35. Rothschild D I de 1967 Estudio preliminar sobre la presencia de bacterias en la raiz de Gleditsia amorphoides (Gris.) Taub. y G. triacanthos L. (Leguminosae). Comunicaciones del Museo Argentino de Ciencias Naturales “Bernardino Rivadivia” e Instituto Nacional de Investigacion de las Ciencias Naturales. Botánica 2, 9–14.Google Scholar
  36. Rothschild D I de 1970 Nodulación en leguminosas subtropicales de la flora Argentina. Revista del Museo Argentino de Ciencias Naturales “Bernardino Rivadivia” e Instituto Nacional de Investigacion de las Ciencias Naturales. Botánica 3, 267–286.Google Scholar
  37. Sprent J I 1994 Evolution and diversity in the legume-rhizobium symbiosis: chaos theory? Plant and Soil 161, 1–10.Google Scholar
  38. Sutherland J M, McInroy S G, James E K and Naisbitt T 1994 Nodule structure with special reference to the tribes Sophoreae, Genisteae and Thermopsideae. In Advances in Legume Systematics 5: The Nitrogen Factor. Eds. J I Sprent and D McKey. pp 41–55. Royal Botanic Gardens, Kew, UK.Google Scholar
  39. Szott L T, Palm C A and Sanchez P A 1991 Agroforestry in acid soils of the humid tropics. Adv. Agron. 45, 275–301.Google Scholar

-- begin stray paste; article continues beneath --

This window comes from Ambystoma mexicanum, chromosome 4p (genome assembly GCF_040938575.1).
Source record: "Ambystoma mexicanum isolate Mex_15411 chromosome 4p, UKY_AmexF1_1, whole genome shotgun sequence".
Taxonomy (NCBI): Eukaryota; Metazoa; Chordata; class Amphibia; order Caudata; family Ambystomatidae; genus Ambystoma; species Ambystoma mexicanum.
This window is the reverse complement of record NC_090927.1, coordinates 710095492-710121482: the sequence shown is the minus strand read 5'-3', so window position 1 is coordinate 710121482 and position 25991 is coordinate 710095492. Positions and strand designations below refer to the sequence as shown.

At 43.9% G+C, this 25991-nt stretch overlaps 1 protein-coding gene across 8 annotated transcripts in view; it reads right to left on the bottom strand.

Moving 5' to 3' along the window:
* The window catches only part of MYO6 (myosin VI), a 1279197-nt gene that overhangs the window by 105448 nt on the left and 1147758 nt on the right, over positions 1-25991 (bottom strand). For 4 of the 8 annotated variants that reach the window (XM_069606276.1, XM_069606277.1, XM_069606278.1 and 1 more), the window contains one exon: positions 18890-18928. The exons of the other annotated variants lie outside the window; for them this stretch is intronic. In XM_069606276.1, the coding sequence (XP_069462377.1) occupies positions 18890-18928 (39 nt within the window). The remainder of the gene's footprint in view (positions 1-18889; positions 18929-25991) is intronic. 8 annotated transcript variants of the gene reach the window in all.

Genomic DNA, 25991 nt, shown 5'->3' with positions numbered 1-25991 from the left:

40. Turk D and Keyser H H 1992 Rhizobia that nodulate tree legumes: specificity of the host for nodulation and effectiveness. Can. J. Microbiol. 38, 451–460.Google Scholar
  41. Turner G L and Gibson A H 1980 Measurement of nitrogen fixation by indirect means. In Methods for Evaluating Biological Nitrogen Fixation. Ed. F J Bergersen. pp 111–184. John Wiley and Sons, Ltd., New York, USA.Google Scholar
  42. Upchurch R G 1987 Estimation of bacterial nitrogen fixation using acetylene reduction. In Symbiotic Nitrogen Fixation Technology. Ed. G H Elkan pp 289–305. Marcel Dekker, Inc., New York, USA.Google Scholar
  43. Young J P W 1993 Molecular phylogeny of rhizobia and their relatives. In New Horizons in Nitrogen Fixation. Eds. R Palacios, J Mora and W W Newton. pp 587–592. Kluwer Academic Publishers, Dordrecht, the Netherlands.Google Scholar
  44. Young J P W and Johnston A W B 1989 The evolution of specificity in the legume-Rhizobium symbiosis. TREE 4, 341–349.Google Scholar
  45. Zhang X, Harper R, Karsisto M and Lindström K 1991 Diversity of Rhizobium bacteria isolated from the root nodules of leguminous trees. Int. J. Syst. Bacteriol. 41, 104–113.Google Scholar

Copyright information

© Kluwer Academic Publishers 1996

Authors and Affiliations

  • James A. Bryan
    • 1
  • Graeme P. Berlyn
    • 1
  • John C. Gordon
    • 1
  1. 1.School of Forestry and Environmental StudiesYale UniversityNew HavenUSA

Personalised recommendations